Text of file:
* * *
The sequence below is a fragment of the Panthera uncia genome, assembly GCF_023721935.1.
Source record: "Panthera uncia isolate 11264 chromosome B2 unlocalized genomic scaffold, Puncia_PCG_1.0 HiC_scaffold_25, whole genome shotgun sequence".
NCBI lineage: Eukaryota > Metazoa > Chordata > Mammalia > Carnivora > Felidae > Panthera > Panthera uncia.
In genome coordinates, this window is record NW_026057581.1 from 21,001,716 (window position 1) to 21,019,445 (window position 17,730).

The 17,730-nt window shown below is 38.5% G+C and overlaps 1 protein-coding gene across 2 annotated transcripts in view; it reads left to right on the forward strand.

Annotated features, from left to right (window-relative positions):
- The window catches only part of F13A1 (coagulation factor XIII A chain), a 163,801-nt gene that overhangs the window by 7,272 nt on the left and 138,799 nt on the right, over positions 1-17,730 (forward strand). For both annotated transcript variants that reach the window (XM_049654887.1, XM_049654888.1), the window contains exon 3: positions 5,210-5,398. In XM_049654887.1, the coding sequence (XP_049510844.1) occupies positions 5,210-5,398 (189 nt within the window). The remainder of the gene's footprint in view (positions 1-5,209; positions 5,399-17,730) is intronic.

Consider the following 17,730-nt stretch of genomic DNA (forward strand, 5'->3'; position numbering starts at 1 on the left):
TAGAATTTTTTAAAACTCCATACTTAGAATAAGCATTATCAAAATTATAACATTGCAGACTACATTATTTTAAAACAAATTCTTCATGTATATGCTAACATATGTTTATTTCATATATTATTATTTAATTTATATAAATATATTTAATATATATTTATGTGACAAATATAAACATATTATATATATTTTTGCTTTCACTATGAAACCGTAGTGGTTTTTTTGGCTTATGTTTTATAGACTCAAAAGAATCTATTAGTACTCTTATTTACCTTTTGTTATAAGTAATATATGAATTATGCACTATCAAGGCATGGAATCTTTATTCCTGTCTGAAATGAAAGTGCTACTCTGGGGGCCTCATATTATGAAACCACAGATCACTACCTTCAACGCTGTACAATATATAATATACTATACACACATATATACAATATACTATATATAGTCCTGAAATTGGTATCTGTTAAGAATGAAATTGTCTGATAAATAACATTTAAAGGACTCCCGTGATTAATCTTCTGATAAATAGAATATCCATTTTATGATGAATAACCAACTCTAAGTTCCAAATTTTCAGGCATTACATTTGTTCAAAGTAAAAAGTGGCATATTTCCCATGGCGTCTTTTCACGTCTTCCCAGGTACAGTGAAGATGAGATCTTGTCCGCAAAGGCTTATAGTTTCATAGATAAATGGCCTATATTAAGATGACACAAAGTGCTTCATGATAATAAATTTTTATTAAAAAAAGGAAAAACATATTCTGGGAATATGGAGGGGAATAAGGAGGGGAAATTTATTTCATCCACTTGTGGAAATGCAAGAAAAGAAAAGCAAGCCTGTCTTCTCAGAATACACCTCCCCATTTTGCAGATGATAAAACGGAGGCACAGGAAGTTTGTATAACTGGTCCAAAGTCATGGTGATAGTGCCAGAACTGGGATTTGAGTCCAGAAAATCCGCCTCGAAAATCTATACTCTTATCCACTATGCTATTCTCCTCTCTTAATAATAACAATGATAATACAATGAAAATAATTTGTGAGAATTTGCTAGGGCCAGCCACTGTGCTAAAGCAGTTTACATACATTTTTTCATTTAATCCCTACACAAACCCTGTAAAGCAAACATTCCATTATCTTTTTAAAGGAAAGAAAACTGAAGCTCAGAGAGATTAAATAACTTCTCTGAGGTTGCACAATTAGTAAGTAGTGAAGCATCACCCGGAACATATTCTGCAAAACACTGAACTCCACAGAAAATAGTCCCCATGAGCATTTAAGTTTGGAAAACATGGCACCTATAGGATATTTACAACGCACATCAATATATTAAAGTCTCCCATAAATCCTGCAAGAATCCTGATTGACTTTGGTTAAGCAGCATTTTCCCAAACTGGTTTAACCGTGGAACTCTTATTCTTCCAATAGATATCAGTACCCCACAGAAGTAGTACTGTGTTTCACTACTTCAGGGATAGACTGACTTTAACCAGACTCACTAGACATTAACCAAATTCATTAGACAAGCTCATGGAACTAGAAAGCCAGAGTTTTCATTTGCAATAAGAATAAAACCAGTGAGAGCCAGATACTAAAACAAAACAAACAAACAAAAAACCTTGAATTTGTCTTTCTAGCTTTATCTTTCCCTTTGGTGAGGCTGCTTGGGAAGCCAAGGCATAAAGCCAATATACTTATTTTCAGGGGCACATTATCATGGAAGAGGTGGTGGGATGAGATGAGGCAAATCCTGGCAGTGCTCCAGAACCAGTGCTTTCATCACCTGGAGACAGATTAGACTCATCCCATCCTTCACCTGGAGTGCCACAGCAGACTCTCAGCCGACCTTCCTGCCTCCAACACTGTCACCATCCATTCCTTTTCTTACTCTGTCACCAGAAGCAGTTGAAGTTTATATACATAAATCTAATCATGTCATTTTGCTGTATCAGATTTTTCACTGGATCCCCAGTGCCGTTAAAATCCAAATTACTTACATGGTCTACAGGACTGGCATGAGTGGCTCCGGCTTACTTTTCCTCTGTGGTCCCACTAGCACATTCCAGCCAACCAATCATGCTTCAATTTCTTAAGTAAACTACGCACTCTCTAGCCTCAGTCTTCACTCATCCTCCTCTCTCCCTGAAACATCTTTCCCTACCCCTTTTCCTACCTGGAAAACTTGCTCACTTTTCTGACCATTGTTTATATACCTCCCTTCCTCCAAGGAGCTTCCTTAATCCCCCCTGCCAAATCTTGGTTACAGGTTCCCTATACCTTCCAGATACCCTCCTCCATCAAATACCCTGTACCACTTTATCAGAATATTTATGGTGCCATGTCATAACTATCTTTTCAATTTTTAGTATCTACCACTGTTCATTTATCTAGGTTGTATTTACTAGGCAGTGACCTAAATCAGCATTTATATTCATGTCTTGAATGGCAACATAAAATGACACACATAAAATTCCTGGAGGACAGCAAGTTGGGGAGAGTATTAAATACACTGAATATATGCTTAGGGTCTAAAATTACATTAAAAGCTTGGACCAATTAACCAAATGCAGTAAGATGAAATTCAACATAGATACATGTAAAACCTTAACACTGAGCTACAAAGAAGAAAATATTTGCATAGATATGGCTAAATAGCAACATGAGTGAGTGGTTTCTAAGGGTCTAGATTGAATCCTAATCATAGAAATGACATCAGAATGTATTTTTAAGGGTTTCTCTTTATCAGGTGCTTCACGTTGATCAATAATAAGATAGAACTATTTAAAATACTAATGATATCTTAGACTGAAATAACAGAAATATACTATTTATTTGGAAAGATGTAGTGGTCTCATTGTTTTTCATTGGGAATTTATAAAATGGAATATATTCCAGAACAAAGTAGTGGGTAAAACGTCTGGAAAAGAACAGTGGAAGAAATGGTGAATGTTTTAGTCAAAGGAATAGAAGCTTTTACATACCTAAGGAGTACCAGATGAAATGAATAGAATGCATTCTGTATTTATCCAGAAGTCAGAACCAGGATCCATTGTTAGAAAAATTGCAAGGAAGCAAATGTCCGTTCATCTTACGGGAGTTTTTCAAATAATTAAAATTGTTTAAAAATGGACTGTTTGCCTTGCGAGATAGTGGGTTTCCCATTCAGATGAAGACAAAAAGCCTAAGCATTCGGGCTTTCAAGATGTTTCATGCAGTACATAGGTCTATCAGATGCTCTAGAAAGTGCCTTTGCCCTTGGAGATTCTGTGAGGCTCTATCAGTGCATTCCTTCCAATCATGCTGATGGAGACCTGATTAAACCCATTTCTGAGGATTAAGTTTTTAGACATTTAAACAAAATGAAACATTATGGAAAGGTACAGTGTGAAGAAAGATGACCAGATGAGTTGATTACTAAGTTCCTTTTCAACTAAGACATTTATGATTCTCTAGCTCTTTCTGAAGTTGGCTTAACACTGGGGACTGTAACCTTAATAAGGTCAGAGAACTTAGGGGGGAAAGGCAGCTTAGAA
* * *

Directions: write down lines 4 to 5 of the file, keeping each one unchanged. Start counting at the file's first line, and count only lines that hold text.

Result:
In genome coordinates, this window is record NW_026057581.1 from 21,001,716 (window position 1) to 21,019,445 (window position 17,730).

The 17,730-nt window shown below is 38.5% G+C and overlaps 1 protein-coding gene across 2 annotated transcripts in view; it reads left to right on the forward strand.